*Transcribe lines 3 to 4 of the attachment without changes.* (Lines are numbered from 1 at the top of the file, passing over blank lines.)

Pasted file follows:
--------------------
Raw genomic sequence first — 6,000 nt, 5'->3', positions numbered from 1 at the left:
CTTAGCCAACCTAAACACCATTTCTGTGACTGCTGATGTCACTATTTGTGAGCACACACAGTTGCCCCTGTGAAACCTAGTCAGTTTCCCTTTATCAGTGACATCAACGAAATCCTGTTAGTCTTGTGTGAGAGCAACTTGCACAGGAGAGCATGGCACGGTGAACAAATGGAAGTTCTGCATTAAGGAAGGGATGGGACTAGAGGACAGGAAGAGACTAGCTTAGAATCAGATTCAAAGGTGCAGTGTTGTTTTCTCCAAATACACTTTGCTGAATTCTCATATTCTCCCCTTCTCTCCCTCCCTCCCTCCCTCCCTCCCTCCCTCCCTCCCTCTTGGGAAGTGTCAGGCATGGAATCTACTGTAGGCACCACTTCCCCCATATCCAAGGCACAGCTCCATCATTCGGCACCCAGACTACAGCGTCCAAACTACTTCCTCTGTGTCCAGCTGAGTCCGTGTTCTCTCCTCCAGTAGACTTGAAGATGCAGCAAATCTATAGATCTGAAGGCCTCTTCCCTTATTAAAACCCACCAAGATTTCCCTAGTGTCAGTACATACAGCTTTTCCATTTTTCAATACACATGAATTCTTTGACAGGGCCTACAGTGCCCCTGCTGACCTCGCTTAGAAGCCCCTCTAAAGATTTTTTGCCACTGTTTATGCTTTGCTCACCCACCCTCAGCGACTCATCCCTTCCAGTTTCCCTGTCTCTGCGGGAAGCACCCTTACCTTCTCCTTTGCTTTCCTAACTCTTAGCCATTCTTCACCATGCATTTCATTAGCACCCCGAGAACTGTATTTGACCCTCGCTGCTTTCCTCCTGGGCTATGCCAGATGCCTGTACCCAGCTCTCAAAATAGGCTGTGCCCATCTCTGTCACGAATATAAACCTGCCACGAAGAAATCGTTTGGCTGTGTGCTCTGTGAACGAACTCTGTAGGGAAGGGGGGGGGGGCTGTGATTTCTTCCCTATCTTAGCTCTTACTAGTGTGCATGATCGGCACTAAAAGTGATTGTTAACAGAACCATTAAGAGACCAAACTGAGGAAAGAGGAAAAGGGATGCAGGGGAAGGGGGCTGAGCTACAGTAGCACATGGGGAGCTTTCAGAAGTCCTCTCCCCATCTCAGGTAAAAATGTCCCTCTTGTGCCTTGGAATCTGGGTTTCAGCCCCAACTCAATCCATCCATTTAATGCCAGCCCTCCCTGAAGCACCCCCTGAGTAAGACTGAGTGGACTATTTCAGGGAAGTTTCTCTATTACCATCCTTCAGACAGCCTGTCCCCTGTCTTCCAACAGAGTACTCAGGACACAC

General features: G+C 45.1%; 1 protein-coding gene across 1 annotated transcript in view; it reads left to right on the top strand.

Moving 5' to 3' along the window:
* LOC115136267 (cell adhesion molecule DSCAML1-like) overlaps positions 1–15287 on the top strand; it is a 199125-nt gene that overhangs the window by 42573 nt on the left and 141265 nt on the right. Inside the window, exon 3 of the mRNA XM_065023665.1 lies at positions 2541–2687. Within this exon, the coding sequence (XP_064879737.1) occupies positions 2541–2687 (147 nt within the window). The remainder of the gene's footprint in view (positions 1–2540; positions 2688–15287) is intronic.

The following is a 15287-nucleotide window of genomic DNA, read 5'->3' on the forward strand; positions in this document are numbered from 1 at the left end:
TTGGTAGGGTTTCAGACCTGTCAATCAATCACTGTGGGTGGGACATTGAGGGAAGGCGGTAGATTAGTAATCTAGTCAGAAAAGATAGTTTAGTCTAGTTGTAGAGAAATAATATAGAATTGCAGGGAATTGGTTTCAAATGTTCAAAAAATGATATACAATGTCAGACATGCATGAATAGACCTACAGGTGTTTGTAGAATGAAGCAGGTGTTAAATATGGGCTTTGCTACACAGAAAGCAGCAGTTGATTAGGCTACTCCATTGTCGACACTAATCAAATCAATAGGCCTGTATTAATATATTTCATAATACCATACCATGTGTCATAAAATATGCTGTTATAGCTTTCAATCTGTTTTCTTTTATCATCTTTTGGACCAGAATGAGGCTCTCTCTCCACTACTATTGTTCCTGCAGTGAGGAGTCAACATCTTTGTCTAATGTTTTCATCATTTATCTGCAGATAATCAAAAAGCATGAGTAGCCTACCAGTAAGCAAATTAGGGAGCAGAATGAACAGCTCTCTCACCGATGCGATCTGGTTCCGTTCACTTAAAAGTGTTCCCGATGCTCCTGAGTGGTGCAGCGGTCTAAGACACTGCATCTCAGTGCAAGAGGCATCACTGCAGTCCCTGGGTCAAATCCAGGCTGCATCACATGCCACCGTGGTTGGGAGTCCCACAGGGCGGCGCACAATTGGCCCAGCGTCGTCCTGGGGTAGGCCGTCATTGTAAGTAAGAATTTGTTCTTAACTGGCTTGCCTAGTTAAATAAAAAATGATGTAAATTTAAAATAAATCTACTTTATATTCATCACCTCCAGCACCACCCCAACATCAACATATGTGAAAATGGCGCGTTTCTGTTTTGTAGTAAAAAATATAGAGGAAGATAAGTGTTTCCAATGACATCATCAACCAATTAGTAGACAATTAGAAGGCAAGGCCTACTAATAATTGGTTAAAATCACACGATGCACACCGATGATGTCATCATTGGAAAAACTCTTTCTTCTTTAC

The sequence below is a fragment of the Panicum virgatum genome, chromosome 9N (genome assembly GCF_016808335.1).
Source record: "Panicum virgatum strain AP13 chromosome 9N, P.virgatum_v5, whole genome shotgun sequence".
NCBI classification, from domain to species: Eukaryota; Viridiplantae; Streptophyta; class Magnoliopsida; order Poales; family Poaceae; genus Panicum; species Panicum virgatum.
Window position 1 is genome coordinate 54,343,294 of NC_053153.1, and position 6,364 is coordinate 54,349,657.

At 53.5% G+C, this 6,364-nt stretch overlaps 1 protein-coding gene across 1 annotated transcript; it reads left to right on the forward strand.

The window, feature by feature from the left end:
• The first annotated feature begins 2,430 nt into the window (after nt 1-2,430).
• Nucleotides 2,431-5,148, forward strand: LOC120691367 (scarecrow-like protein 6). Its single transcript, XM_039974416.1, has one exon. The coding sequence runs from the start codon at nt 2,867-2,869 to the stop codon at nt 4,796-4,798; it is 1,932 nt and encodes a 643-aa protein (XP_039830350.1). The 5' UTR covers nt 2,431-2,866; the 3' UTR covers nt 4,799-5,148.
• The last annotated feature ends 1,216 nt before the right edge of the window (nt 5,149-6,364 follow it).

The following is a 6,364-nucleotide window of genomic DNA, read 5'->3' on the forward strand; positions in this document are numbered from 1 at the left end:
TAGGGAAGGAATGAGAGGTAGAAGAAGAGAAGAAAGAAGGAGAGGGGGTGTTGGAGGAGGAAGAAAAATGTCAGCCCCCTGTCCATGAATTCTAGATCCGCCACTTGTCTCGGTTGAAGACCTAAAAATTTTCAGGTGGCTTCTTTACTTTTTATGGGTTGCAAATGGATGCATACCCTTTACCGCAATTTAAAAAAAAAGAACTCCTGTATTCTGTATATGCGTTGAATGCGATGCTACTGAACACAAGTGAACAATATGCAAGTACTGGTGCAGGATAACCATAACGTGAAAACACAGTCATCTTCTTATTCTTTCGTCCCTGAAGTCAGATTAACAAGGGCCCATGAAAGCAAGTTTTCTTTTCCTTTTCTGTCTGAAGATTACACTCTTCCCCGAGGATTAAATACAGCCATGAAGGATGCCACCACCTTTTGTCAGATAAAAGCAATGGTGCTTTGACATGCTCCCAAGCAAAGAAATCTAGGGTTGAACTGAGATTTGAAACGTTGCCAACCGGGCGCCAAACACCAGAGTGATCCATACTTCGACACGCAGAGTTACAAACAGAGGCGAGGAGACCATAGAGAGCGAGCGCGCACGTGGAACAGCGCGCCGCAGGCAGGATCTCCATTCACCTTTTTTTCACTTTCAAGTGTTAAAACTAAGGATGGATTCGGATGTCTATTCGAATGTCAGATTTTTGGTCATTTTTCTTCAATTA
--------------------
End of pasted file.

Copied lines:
General features: G+C 45.1%; 1 protein-coding gene across 1 annotated transcript in view; it reads left to right on the top strand.

Moving 5' to 3' along the window: